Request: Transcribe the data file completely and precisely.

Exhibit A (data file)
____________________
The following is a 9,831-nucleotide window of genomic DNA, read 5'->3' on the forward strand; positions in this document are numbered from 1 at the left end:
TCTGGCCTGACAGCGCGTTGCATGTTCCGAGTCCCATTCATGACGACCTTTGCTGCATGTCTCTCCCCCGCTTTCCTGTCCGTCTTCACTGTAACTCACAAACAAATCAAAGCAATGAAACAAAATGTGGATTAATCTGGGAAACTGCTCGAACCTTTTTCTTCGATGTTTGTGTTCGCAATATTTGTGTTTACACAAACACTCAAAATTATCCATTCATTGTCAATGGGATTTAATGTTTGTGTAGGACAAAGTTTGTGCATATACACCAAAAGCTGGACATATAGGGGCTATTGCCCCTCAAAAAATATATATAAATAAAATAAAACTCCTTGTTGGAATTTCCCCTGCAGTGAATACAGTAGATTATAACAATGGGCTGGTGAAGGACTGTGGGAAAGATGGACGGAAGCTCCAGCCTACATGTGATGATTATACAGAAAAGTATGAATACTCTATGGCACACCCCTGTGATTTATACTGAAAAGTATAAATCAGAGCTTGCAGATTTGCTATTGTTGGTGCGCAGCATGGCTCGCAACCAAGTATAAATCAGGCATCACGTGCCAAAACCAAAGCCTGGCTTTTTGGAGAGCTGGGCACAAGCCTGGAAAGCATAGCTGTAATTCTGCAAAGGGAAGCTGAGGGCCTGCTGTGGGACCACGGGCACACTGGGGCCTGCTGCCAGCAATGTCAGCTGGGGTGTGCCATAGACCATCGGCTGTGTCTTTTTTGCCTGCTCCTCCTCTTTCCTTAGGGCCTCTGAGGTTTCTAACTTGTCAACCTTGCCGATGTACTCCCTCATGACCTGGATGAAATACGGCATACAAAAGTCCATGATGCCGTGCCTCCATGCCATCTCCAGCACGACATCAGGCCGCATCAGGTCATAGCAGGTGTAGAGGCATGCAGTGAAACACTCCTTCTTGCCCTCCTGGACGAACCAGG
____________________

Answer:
The following is a 9,831-nucleotide window of genomic DNA, read 5'->3' on the forward strand; positions in this document are numbered from 1 at the left end:
TCTGGCCTGACAGCGCGTTGCATGTTCCGAGTCCCATTCATGACGACCTTTGCTGCATGTCTCTCCCCCGCTTTCCTGTCCGTCTTCACTGTAACTCACAAACAAATCAAAGCAATGAAACAAAATGTGGATTAATCTGGGAAACTGCTCGAACCTTTTTCTTCGATGTTTGTGTTCGCAATATTTGTGTTTACACAAACACTCAAAATTATCCATTCATTGTCAATGGGATTTAATGTTTGTGTAGGACAAAGTTTGTGCATATACACCAAAAGCTGGACATATAGGGGCTATTGCCCCTCAAAAAATATATATAAATAAAATAAAACTCCTTGTTGGAATTTCCCCTGCAGTGAATACAGTAGATTATAACAATGGGCTGGTGAAGGACTGTGGGAAAGATGGACGGAAGCTCCAGCCTACATGTGATGATTATACAGAAAAGTATGAATACTCTATGGCACACCCCTGTGATTTATACTGAAAAGTATAAATCAGAGCTTGCAGATTTGCTATTGTTGGTGCGCAGCATGGCTCGCAACCAAGTATAAATCAGGCATCACGTGCCAAAACCAAAGCCTGGCTTTTTGGAGAGCTGGGCACAAGCCTGGAAAGCATAGCTGTAATTCTGCAAAGGGAAGCTGAGGGCCTGCTGTGGGACCACGGGCACACTGGGGCCTGCTGCCAGCAATGTCAGCTGGGGTGTGCCATAGACCATCGGCTGTGTCTTTTTTGCCTGCTCCTCCTCTTTCCTTAGGGCCTCTGAGGTTTCTAACTTGTCAACCTTGCCGATGTACTCCCTCATGACCTGGATGAAATACGGCATACAAAAGTCCATGATGCCGTGCCTCCATGCCATCTCCAGCACGACATCAGGCCGCATCAGGTCATAGCAGGTGTAGAGGCATGCAGTGAAACACTCCTTCTTGCCCTCCTGGACGAACCAGG